But is it possible for us to experience happiness when there is so much pain, suffering and bloodshed? Is it right or wrong to try? I checked the sermon that was offered earlier today in the Haram in Makkah, and it was unequivocally advocating for happiness and celebration: This is not the time to express sadness, said the preacher. I found his argument partially compelling, but need to take a slightly different approach for our situation here.

Perhaps we can find a useful analogy from the injunction to pay Zakatul Fitr, which I hope that we all paid before Eid prayers yesterday.

"الدارقطني: عَنِ ابْنِ عُمَرَ , قَالَ: فَرَضَ رَسُولُ اللَّهِ صلعم زَكَاةَ الْفِطْرِ , وَقَالَ: "أَغْنُوهُمْ فِي هَذَا الْيَوْمِ

[Daraqutni narrated on the authority of Ibn Umar that the Prophet (p) made Zakatul Fitr obligatory, and said "make them [the poor] have no need on that day"].

Obviously, this temporary condition that the payment of Zakatul Fitr enables does not eliminate poverty, but it offers respite for the poor. They were needy before and will be needy after, but on the day of Eid, if we have lived up to our duty, they can have no need.

Likewise, celebrating Eid does not negate our sadness or remove the reasons for this deep sadness, but it gives us a temporary (and perhaps partial) break from pain and anxiety, which we need to sustain us mentally and even physically.

It is also important from a religious standpoint, and some scholars have said obligatory, to show some measure of happiness and thankfulness that we have been able to conduct our fasting and prayers safely. Failing to do that, they argue, would constitute ungratefulness toward our Lord.

This is especially important for those who have small or even teenage children or grandchildren, whose emotional and mental development may be severely impaired if they are subjected to constantly elevated levels of stress, fear, and anxiety, and if they also lose the opportunity to enjoy a happy Eid.

We cannot hide the facts from them, because they have access to news, and they can clearly see our distressed emotional states, but we need to explain the world to them in a manner that they can understand, and which allows them to function in this world

"عن ابن عباس قال رسول الله صلعم "نحن معشر الأنبياء نخاطب الناس على قدر عقولهم

[Ibn Abbas narrated that the Prophet (p) said: "We prophets speak to people according to their level of comprehension"]

Again, this is primarily to minimize the adverse effects on their emotional and mental development: Ignoring the issues is not helpful, but obsessing over them constantly is not either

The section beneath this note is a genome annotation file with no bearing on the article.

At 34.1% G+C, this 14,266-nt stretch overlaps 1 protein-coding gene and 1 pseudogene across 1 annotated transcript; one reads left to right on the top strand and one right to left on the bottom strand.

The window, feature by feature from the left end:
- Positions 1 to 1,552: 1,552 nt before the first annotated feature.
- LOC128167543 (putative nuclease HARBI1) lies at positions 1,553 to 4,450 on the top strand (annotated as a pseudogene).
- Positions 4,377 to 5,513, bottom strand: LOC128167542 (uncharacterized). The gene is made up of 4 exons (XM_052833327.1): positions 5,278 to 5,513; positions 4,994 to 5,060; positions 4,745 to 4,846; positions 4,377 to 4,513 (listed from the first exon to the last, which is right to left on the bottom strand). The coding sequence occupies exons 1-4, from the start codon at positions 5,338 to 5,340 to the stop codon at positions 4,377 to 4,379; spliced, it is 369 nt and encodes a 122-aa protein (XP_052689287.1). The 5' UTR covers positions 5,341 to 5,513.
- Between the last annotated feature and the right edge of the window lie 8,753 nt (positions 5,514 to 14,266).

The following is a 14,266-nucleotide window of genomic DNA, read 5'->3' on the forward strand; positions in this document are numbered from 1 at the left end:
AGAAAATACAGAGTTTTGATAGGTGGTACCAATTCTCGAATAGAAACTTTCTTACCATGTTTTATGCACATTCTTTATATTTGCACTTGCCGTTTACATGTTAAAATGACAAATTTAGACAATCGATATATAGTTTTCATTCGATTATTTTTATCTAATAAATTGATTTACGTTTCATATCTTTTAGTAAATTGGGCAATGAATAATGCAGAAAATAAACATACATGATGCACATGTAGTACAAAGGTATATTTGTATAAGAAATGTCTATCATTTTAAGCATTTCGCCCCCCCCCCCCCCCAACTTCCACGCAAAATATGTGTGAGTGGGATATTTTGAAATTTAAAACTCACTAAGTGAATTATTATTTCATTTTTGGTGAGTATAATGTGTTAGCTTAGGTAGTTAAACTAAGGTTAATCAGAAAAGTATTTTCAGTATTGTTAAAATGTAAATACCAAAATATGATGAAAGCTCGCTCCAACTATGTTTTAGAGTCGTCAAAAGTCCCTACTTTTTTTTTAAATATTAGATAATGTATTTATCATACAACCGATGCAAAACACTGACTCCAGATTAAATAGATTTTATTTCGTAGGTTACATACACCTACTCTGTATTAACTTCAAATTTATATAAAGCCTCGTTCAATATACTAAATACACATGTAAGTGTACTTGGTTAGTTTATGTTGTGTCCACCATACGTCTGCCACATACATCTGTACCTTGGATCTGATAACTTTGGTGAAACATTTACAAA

It is also important to figure out how to explain the situation to them because we live at a time when every narrative has a counter-narrative that is echoed constantly on news and social media, targeting audiences that exclusively receive that alternative worldview. 

Our children and grandchildren will interact with people and friends who view the world and events very differently, and we must prepare them to engage only in civil discourse with those who may not only disagree with them, but who may see them perversely as part of the problem.

Dealing with this takes a level of restraint and wisdom that is normally beyond their years, but we must help them to learn it for their own mental wellbeing and to be effective members in society.

This is not to say that anger at injustice and transgression is unjustified. It merely means that we do not act on this anger. The best example for this, I believe, is the example of the Prophet (p) in the Truce of Hudaybiya: Umar was very angry that they could not perform pilgrimage as they had planned, and that the terms of the treaty favored Quraysh very hevaily. As narrated in Bukhari and Muslim, Umar asked the Prophet (p) harshly: 

ألست نبي الله؟ ألسنا على حق؟ أليسوا على باطل؟ فلم نعطى الدنية في ديننا؟

["Are you not the Prophet of Allah? Are we not right? Are they not wrong? Then why should we expect this demeaning of our religion?"]

But the Prophet (p) was patient, and told him that they will perform pilgrimage another year, and to trust his decision to sign the Truce. Umar went complaining the same to Abu Bakr, who told him also to accept the Truce of Hudaybiya that the Prophet (p) had accepted.

This is, indeed, how Allah educated his Messenger, and thus educated us as his followers:

و اصبر و ما صبرك إلا بالله و لا تحزن عليهم و لا تك في ضيق مما يمكرون. إن الله مع الذين اتقوا و الذين هم محسنون

[So persevere in patience, for your patience comes from God. And do not feel sorry for them, nor feel constrained by their stratagems. Truly, Allah is with those who are God-conscious, and those who act in the best of ways.]